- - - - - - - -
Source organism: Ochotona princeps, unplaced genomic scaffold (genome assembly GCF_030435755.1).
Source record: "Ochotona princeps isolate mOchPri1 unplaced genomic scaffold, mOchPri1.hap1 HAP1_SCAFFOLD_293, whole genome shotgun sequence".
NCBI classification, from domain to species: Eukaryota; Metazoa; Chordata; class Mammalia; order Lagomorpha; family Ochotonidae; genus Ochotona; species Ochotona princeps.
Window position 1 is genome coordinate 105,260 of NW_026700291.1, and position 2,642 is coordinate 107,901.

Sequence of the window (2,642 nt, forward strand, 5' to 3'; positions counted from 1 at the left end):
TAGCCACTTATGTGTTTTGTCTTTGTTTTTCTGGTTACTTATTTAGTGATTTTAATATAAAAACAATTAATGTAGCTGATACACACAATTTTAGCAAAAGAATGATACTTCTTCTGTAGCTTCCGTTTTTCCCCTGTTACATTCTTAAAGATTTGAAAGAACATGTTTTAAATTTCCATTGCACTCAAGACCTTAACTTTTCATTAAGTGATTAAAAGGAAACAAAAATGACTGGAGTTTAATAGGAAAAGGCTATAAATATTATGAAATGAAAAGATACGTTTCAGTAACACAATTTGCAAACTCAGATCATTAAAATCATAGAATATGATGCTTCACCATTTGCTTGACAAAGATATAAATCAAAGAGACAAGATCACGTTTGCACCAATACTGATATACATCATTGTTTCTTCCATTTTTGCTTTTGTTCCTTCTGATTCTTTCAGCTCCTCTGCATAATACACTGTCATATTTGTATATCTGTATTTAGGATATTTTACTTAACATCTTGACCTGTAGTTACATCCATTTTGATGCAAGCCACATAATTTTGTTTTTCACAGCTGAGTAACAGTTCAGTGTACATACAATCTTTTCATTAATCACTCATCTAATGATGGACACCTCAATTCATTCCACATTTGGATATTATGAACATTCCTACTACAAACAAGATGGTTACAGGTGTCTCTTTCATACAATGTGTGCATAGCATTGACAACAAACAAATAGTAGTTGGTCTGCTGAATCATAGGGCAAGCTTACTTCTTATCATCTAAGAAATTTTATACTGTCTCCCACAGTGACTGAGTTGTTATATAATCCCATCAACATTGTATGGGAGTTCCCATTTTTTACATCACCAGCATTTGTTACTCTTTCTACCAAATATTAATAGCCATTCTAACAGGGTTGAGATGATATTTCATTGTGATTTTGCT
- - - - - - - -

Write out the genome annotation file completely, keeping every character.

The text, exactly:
Source organism: Ochotona princeps, unplaced genomic scaffold (genome assembly GCF_030435755.1).
Source record: "Ochotona princeps isolate mOchPri1 unplaced genomic scaffold, mOchPri1.hap1 HAP1_SCAFFOLD_293, whole genome shotgun sequence".
NCBI classification, from domain to species: Eukaryota; Metazoa; Chordata; class Mammalia; order Lagomorpha; family Ochotonidae; genus Ochotona; species Ochotona princeps.
Window position 1 is genome coordinate 105,260 of NW_026700291.1, and position 2,642 is coordinate 107,901.

Sequence of the window (2,642 nt, forward strand, 5' to 3'; positions counted from 1 at the left end):
TAGCCACTTATGTGTTTTGTCTTTGTTTTTCTGGTTACTTATTTAGTGATTTTAATATAAAAACAATTAATGTAGCTGATACACACAATTTTAGCAAAAGAATGATACTTCTTCTGTAGCTTCCGTTTTTCCCCTGTTACATTCTTAAAGATTTGAAAGAACATGTTTTAAATTTCCATTGCACTCAAGACCTTAACTTTTCATTAAGTGATTAAAAGGAAACAAAAATGACTGGAGTTTAATAGGAAAAGGCTATAAATATTATGAAATGAAAAGATACGTTTCAGTAACACAATTTGCAAACTCAGATCATTAAAATCATAGAATATGATGCTTCACCATTTGCTTGACAAAGATATAAATCAAAGAGACAAGATCACGTTTGCACCAATACTGATATACATCATTGTTTCTTCCATTTTTGCTTTTGTTCCTTCTGATTCTTTCAGCTCCTCTGCATAATACACTGTCATATTTGTATATCTGTATTTAGGATATTTTACTTAACATCTTGACCTGTAGTTACATCCATTTTGATGCAAGCCACATAATTTTGTTTTTCACAGCTGAGTAACAGTTCAGTGTACATACAATCTTTTCATTAATCACTCATCTAATGATGGACACCTCAATTCATTCCACATTTGGATATTATGAACATTCCTACTACAAACAAGATGGTTACAGGTGTCTCTTTCATACAATGTGTGCATAGCATTGACAACAAACAAATAGTAGTTGGTCTGCTGAATCATAGGGCAAGCTTACTTCTTATCATCTAAGAAATTTTATACTGTCTCCCACAGTGACTGAGTTGTTATATAATCCCATCAACATTGTATGGGAGTTCCCATTTTTTACATCACCAGCATTTGTTACTCTTTCTACCAAATATTAATAGCCATTCTAACAGGGTTGAGATGATATTTCATTGTGATTTTGCT